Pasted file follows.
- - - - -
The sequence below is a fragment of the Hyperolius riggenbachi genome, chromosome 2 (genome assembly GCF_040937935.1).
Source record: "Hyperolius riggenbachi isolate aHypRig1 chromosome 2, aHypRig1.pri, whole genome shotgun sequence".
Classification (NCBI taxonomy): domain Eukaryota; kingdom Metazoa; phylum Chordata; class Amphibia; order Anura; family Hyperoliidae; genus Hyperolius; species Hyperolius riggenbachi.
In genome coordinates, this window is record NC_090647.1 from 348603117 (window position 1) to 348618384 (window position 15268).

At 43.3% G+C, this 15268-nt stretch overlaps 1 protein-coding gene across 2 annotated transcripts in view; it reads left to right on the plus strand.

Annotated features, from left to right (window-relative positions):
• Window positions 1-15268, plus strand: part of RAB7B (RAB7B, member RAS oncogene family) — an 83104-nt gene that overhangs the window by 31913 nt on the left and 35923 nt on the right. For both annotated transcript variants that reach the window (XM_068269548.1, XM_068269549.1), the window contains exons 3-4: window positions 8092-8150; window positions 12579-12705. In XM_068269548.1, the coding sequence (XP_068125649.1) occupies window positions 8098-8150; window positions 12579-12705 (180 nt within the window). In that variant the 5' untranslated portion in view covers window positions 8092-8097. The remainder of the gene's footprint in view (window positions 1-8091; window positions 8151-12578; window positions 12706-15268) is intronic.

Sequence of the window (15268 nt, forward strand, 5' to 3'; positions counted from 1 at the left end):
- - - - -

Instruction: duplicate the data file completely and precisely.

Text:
The sequence below is a fragment of the Hyperolius riggenbachi genome, chromosome 2 (genome assembly GCF_040937935.1).
Source record: "Hyperolius riggenbachi isolate aHypRig1 chromosome 2, aHypRig1.pri, whole genome shotgun sequence".
Classification (NCBI taxonomy): domain Eukaryota; kingdom Metazoa; phylum Chordata; class Amphibia; order Anura; family Hyperoliidae; genus Hyperolius; species Hyperolius riggenbachi.
In genome coordinates, this window is record NC_090647.1 from 348603117 (window position 1) to 348618384 (window position 15268).

At 43.3% G+C, this 15268-nt stretch overlaps 1 protein-coding gene across 2 annotated transcripts in view; it reads left to right on the plus strand.

Annotated features, from left to right (window-relative positions):
• Window positions 1-15268, plus strand: part of RAB7B (RAB7B, member RAS oncogene family) — an 83104-nt gene that overhangs the window by 31913 nt on the left and 35923 nt on the right. For both annotated transcript variants that reach the window (XM_068269548.1, XM_068269549.1), the window contains exons 3-4: window positions 8092-8150; window positions 12579-12705. In XM_068269548.1, the coding sequence (XP_068125649.1) occupies window positions 8098-8150; window positions 12579-12705 (180 nt within the window). In that variant the 5' untranslated portion in view covers window positions 8092-8097. The remainder of the gene's footprint in view (window positions 1-8091; window positions 8151-12578; window positions 12706-15268) is intronic.

Sequence of the window (15268 nt, forward strand, 5' to 3'; positions counted from 1 at the left end):